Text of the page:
Looking at it dispassionately, SOA should have been hamstrung somewhat by the very vague manner in which it is inevitably discussed. Dig beneath the surface hype and it is actually quite hard to properly define what it does or what is needed to make it work properly. Despite this, businesses seem to be signing up in their droves.
The SOA technology is maturing and — in time — should become more effective and reach the point at which its value can be more easily identifiable. Until then, it is little more than window dressing for rather more mundane tasks which I.T. teams can already undertake perfectly competently.It is the man of the moment though. Many businesses realized that something needed to change before the issues arising from their IT architecture simply overwhelmed them. SOA conveniently filled that demand gap — but it left many people thinking that the problems were solved.
What should actually be happening is that they should be thinking more strategically about their IT architecture requirements or about the governance and control issues which arise from an SOA installation. To do that though, people will need to see through the SOA hype first.
What do you think? Post your comments below.
Thursday, October 1, 2009
With widespread acceptance that deficiency in risk management was a leading contributor to the credit crisis, these could be happy days for Enterprise Risk Management (ERM) and its advocates. With that new-found popularity will come accountability though; a request that ERM proves its real worth. Ascribing a quantifiable value to ERM may be difficult – but not impossible as Mike Nolan of KPMG’s Advisory practice explains.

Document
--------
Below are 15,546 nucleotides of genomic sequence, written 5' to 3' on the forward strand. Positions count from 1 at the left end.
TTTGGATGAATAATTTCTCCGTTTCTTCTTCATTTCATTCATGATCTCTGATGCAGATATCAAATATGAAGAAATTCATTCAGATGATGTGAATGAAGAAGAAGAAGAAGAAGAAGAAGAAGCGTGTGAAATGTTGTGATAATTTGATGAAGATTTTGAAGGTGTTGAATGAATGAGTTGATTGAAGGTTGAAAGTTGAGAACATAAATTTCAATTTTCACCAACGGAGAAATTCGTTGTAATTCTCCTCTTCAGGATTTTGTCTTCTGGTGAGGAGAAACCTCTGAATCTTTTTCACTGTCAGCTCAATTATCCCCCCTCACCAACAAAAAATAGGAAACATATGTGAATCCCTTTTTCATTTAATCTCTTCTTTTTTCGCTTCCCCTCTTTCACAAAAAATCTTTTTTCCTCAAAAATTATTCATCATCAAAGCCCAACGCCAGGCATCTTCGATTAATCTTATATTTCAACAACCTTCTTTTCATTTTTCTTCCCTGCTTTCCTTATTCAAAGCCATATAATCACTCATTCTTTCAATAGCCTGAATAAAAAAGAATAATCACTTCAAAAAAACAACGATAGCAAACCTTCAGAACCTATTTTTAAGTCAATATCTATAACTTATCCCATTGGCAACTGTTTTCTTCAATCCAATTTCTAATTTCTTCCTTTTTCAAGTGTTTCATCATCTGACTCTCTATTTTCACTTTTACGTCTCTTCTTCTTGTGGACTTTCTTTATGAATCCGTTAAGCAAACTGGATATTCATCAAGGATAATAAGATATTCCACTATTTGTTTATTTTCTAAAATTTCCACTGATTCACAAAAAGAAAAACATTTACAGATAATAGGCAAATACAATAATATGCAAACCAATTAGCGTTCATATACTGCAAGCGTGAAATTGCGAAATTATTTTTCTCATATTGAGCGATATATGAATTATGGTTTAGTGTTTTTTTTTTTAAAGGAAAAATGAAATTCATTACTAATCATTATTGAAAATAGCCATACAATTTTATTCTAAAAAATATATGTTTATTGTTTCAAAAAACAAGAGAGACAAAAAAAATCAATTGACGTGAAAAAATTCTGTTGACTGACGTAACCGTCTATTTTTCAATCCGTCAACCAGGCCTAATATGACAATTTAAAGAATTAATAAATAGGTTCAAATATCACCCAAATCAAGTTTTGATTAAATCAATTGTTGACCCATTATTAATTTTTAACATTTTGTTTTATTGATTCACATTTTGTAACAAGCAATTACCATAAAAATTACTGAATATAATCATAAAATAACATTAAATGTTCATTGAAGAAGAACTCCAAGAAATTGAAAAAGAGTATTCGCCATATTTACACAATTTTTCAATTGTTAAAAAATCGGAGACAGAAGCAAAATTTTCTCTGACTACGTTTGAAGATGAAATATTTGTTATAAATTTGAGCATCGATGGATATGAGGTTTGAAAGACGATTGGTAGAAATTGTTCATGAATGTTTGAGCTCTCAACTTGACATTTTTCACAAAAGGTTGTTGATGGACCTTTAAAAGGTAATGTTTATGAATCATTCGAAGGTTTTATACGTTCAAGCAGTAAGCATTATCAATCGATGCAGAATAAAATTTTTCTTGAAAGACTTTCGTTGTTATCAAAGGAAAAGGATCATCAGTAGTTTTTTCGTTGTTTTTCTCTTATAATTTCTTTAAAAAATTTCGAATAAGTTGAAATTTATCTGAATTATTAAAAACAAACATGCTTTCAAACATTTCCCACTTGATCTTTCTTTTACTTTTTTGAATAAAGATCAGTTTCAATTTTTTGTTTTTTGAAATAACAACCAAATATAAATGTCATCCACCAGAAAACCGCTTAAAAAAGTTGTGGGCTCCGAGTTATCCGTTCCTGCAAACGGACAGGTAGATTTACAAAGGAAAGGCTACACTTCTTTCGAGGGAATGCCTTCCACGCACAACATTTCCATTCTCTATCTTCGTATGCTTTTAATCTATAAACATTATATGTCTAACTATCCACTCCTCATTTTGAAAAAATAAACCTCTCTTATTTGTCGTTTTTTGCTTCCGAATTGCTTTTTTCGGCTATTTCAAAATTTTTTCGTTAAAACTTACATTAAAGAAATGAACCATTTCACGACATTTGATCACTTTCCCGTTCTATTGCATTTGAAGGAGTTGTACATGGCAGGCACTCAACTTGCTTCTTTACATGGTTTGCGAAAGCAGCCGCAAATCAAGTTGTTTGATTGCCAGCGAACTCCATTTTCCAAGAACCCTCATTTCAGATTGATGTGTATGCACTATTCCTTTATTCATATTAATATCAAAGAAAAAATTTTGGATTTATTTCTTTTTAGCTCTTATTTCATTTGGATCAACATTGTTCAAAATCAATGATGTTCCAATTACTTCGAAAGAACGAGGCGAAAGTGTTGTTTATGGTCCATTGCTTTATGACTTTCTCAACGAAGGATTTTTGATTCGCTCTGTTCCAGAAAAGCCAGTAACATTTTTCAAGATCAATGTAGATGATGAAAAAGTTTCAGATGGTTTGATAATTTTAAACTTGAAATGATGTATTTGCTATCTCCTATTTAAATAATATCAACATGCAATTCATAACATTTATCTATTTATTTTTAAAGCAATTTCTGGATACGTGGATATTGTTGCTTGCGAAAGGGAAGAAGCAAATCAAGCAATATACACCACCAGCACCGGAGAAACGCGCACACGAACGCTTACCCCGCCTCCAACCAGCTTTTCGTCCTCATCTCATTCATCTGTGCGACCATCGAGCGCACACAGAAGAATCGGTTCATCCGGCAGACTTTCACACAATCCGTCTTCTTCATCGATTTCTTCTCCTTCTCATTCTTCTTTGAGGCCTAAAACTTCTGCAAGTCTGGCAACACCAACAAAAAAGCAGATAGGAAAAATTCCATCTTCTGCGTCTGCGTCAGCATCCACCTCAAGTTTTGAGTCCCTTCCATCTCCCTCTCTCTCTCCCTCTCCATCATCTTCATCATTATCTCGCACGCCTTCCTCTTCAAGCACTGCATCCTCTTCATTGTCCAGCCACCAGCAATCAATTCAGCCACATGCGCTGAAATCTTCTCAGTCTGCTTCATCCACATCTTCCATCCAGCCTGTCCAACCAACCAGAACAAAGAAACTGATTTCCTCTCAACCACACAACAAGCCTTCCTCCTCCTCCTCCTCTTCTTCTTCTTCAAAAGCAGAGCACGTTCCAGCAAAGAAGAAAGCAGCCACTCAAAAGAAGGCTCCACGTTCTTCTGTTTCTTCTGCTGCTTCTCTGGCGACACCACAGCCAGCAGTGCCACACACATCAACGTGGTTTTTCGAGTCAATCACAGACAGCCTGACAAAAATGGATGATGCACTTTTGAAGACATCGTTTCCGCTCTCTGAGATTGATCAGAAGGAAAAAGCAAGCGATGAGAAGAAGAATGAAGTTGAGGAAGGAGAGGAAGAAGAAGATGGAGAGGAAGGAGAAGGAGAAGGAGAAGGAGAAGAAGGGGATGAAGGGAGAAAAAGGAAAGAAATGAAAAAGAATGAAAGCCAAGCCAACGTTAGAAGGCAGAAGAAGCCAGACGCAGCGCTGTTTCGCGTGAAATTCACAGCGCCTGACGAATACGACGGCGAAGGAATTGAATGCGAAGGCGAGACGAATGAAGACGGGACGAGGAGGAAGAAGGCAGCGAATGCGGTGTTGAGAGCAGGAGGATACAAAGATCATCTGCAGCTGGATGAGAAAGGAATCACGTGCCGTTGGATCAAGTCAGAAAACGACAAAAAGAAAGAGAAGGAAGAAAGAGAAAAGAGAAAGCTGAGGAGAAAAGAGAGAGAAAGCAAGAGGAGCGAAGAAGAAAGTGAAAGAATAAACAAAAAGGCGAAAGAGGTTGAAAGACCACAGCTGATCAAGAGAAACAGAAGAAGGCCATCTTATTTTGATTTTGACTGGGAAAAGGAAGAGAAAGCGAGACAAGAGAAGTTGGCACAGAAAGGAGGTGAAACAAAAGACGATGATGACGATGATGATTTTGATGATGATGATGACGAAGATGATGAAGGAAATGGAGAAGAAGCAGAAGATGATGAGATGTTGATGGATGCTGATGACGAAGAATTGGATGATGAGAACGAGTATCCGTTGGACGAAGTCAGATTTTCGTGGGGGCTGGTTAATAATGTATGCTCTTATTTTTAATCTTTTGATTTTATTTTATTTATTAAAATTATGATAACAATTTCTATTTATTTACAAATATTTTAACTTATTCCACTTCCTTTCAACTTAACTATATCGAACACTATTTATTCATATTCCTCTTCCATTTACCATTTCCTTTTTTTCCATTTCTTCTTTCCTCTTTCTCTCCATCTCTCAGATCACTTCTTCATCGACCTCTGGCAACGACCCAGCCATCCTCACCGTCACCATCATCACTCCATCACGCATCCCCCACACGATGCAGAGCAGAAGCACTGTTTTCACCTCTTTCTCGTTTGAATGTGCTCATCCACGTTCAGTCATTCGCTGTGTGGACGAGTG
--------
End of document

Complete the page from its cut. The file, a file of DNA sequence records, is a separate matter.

As a concept, Enterprise Risk Management has now been with us for some time yet the concerns over how to quantify its effectiveness refuse to disappear.
Many people have become accustomed to judging ERM in qualitative, ‘softer’ terms. In this regard, it’s hard to argue against its effectiveness, resulting as it does in enhanced risk identification and prioritization, a common risk language, improved risk and controls optimization, better risk monitoring and reporting as well as contributing to strengthening risk governance and culture.
However, in today’s currently cost-obsessed environment, assessment against intangible KPIs is unlikely to satisfy those business leaders intent on gauging exactly what the return on investment is; what value their current — or proposed — ERM program generates.
As more companies consider implementing ERM as a way of avoiding the risk management failures which precipitated the current crisis, the good news is that I believe ERM is quantifiable.Such quantification may not be easy; there’s no single formula and the results may not even be perfect — but surely this is preferable to the insistence that ERM can only be measured qualitatively. Such a reassurance might just convince a few more skeptics to head down the ERM route.
If you think about what ERM delivers, there are actually plenty of quantifiable outputs; decreased variability in financial results for example, as well as reduced hedging, insurance and capital costs. These equate directly to improved cash flow which, when coupled with a reduced discount rate (arising from reduced earnings volatility and an improved reputation within the investment community), results in enhanced company value. The metrics are there; it’s just a question of turning them into a final assessment which quantifies that all-important return on investment.